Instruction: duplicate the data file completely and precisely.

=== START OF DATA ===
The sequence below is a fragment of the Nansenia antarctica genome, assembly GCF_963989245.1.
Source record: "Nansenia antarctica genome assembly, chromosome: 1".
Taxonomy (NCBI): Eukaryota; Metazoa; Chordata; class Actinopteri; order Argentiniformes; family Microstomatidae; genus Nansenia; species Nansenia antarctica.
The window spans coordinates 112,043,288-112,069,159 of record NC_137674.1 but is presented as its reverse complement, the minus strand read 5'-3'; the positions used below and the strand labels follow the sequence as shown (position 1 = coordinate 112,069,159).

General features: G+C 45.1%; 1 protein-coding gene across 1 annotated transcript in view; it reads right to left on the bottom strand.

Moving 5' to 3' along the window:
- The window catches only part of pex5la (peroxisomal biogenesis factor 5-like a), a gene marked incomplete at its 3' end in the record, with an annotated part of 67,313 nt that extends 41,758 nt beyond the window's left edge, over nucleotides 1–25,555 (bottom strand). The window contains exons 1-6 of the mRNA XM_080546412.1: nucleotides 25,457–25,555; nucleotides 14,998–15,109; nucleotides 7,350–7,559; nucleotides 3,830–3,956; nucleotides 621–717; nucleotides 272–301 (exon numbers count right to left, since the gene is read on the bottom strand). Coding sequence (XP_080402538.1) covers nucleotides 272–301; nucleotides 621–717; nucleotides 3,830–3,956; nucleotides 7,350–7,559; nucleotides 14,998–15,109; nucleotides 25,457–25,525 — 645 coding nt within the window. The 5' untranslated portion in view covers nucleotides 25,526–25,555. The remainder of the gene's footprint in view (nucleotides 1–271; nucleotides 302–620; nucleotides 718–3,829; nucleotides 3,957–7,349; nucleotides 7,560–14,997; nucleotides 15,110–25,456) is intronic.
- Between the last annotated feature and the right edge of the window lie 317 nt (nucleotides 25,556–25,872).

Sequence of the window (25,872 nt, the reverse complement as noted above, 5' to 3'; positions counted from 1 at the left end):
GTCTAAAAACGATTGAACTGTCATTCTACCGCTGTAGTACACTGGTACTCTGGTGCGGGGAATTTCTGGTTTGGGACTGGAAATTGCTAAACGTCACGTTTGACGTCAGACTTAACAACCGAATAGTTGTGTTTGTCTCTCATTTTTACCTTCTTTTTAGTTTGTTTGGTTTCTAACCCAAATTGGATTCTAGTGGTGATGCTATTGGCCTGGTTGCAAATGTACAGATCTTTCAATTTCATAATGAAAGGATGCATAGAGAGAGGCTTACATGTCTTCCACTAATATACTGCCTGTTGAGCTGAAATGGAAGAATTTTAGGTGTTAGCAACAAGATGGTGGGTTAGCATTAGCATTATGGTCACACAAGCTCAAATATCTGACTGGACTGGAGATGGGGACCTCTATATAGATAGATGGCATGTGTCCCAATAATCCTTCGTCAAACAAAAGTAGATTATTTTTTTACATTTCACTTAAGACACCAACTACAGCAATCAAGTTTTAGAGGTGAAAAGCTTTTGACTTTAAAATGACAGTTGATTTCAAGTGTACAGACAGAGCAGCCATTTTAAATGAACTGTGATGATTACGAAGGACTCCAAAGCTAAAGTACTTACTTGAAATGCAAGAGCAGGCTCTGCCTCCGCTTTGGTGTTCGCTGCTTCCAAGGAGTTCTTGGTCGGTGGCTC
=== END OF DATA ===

The sequence below is a fragment of the Nansenia antarctica genome, assembly GCF_963989245.1.
Source record: "Nansenia antarctica genome assembly, chromosome: 1".
Taxonomy (NCBI): Eukaryota; Metazoa; Chordata; class Actinopteri; order Argentiniformes; family Microstomatidae; genus Nansenia; species Nansenia antarctica.
The window spans coordinates 112,043,288-112,069,159 of record NC_137674.1 but is presented as its reverse complement, the minus strand read 5'-3'; the positions used below and the strand labels follow the sequence as shown (position 1 = coordinate 112,069,159).

General features: G+C 45.1%; 1 protein-coding gene across 1 annotated transcript in view; it reads right to left on the bottom strand.

Moving 5' to 3' along the window:
- The window catches only part of pex5la (peroxisomal biogenesis factor 5-like a), a gene marked incomplete at its 3' end in the record, with an annotated part of 67,313 nt that extends 41,758 nt beyond the window's left edge, over nucleotides 1–25,555 (bottom strand). The window contains exons 1-6 of the mRNA XM_080546412.1: nucleotides 25,457–25,555; nucleotides 14,998–15,109; nucleotides 7,350–7,559; nucleotides 3,830–3,956; nucleotides 621–717; nucleotides 272–301 (exon numbers count right to left, since the gene is read on the bottom strand). Coding sequence (XP_080402538.1) covers nucleotides 272–301; nucleotides 621–717; nucleotides 3,830–3,956; nucleotides 7,350–7,559; nucleotides 14,998–15,109; nucleotides 25,457–25,525 — 645 coding nt within the window. The 5' untranslated portion in view covers nucleotides 25,526–25,555. The remainder of the gene's footprint in view (nucleotides 1–271; nucleotides 302–620; nucleotides 718–3,829; nucleotides 3,957–7,349; nucleotides 7,560–14,997; nucleotides 15,110–25,456) is intronic.
- Between the last annotated feature and the right edge of the window lie 317 nt (nucleotides 25,556–25,872).

Sequence of the window (25,872 nt, the reverse complement as noted above, 5' to 3'; positions counted from 1 at the left end):
GTCTAAAAACGATTGAACTGTCATTCTACCGCTGTAGTACACTGGTACTCTGGTGCGGGGAATTTCTGGTTTGGGACTGGAAATTGCTAAACGTCACGTTTGACGTCAGACTTAACAACCGAATAGTTGTGTTTGTCTCTCATTTTTACCTTCTTTTTAGTTTGTTTGGTTTCTAACCCAAATTGGATTCTAGTGGTGATGCTATTGGCCTGGTTGCAAATGTACAGATCTTTCAATTTCATAATGAAAGGATGCATAGAGAGAGGCTTACATGTCTTCCACTAATATACTGCCTGTTGAGCTGAAATGGAAGAATTTTAGGTGTTAGCAACAAGATGGTGGGTTAGCATTAGCATTATGGTCACACAAGCTCAAATATCTGACTGGACTGGAGATGGGGACCTCTATATAGATAGATGGCATGTGTCCCAATAATCCTTCGTCAAACAAAAGTAGATTATTTTTTTACATTTCACTTAAGACACCAACTACAGCAATCAAGTTTTAGAGGTGAAAAGCTTTTGACTTTAAAATGACAGTTGATTTCAAGTGTACAGACAGAGCAGCCATTTTAAATGAACTGTGATGATTACGAAGGACTCCAAAGCTAAAGTACTTACTTGAAATGCAAGAGCAGGCTCTGCCTCCGCTTTGGTGTTCGCTGCTTCCAAGGAGTTCTTGGTCGGTGGCTC